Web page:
The ousting of former Fox News CEO Roger Ailes four months ago is apparently still a sore spot for some of Fox’s deadender loyalists. Ailes was accused of sexual harassment by at least a dozen women who worked for him over the years. It was Gretchen Carlson’s lawsuit that fanned the embers of what became an all-consuming inferno. Eventually Ailes resigned in disgrace, only to join Donald Trump’s campaign as an advisor.
Trouble At Fox News
Among the women victimized by Ailes was primetime host Megyn Kelly. Her disclosures were particularly damning. Unfortunately, she withheld the incidents until she was ready to publish her new book, Settle For More. Nevertheless, the revelations in the book have caused some turmoil at Fox News.
Specifically, Bill O’Reilly, who is on his own book tour, has been asked to comment on the controversy. He was, as he said during an interview with CBS This Morning, “not amused” (see video below). Then he went on an extended rant telling the host he was “not interested in making my network look bad.” He insisted that Fox was “a good place to work,” while belittling the trauma suffered by his female colleagues. Then, back on his own show, he doubled down:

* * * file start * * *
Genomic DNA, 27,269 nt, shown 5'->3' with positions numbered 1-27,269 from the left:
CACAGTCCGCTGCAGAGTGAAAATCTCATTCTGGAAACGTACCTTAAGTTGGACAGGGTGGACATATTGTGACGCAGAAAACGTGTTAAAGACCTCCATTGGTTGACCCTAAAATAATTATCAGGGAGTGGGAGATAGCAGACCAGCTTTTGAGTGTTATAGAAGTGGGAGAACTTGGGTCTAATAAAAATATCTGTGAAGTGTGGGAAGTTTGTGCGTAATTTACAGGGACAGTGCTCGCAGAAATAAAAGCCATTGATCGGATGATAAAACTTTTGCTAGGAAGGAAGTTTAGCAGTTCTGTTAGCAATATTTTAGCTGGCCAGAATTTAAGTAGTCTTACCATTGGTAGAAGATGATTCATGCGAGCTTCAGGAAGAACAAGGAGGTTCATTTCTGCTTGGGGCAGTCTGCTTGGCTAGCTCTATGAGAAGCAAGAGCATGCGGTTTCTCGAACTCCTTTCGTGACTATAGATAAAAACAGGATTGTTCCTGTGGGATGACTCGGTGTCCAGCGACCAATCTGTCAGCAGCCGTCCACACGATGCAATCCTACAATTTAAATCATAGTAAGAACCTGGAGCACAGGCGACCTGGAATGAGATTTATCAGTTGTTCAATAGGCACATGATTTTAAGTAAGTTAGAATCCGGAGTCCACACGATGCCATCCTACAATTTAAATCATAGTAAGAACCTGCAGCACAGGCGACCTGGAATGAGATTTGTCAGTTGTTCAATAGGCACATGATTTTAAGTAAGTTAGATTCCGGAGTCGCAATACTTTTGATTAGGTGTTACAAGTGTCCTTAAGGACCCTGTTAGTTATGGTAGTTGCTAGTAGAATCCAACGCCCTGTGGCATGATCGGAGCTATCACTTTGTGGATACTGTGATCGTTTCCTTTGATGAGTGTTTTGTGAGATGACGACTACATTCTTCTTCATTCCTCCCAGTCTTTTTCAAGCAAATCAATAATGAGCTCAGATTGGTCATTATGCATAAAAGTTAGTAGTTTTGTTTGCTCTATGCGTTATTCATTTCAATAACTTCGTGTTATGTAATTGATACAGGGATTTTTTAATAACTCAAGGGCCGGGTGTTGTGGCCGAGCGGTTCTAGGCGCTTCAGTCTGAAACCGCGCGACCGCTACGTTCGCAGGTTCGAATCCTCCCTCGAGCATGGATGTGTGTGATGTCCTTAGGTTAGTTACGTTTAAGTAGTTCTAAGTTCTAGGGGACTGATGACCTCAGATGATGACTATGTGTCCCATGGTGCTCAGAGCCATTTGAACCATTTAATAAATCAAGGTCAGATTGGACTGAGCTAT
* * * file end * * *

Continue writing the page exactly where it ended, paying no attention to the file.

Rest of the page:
“So here’s the deal. If somebody is paying you a wage, you owe that person or company allegiance. If you don’t like what’s happening in the workplace, go to human resources or leave. I’ve done that. And then take the action you need to take afterward if you feel aggrieved. There are labor laws in this country. But don’t run down the concern that supports you by trying to undermine it. Factor Tip of The Day: Loyalty is good.”
The following day, Megyn Kelly was on CBS This Morning and had the perfect response: “I believe that Roger Ailes made the company look bad.”
Bill O’Reilly’s perverse sense of loyalty utterly ignores the reality that millions of women have to encounter in the workplace. His notion of what a company is entitled to when it pays your salary is absurd and repulsive. No employer is paying for your submission to criminal harassment, and allegiance under such circumstances is certainly not required.
The suggestion that a victim’s only recourse is to report the harassment to human resources or quit makes no sense. First of all, reporting such behavior about a co-worker is one thing. But when the perpetrator is the company CEO it’s not that simple. The human resources director reports to the same executive and may not want to put themselves at risk.
As for quitting, that forces the victim to make the sacrifice for the misdeeds of their perverted boss. Not to mention it leaves the jerk in a position to continue victimizing other women. And O’Reilly’s suggestion that speaking out about sexual harassment “undermines” the company illustrates his total disconnect from reality. A sane perspective of this would recognize that rooting out these weasels actually improves the company for everyone. In O’Reilly’s world abusive executives would run rampant in the suites of every corporation without fear of reprisal.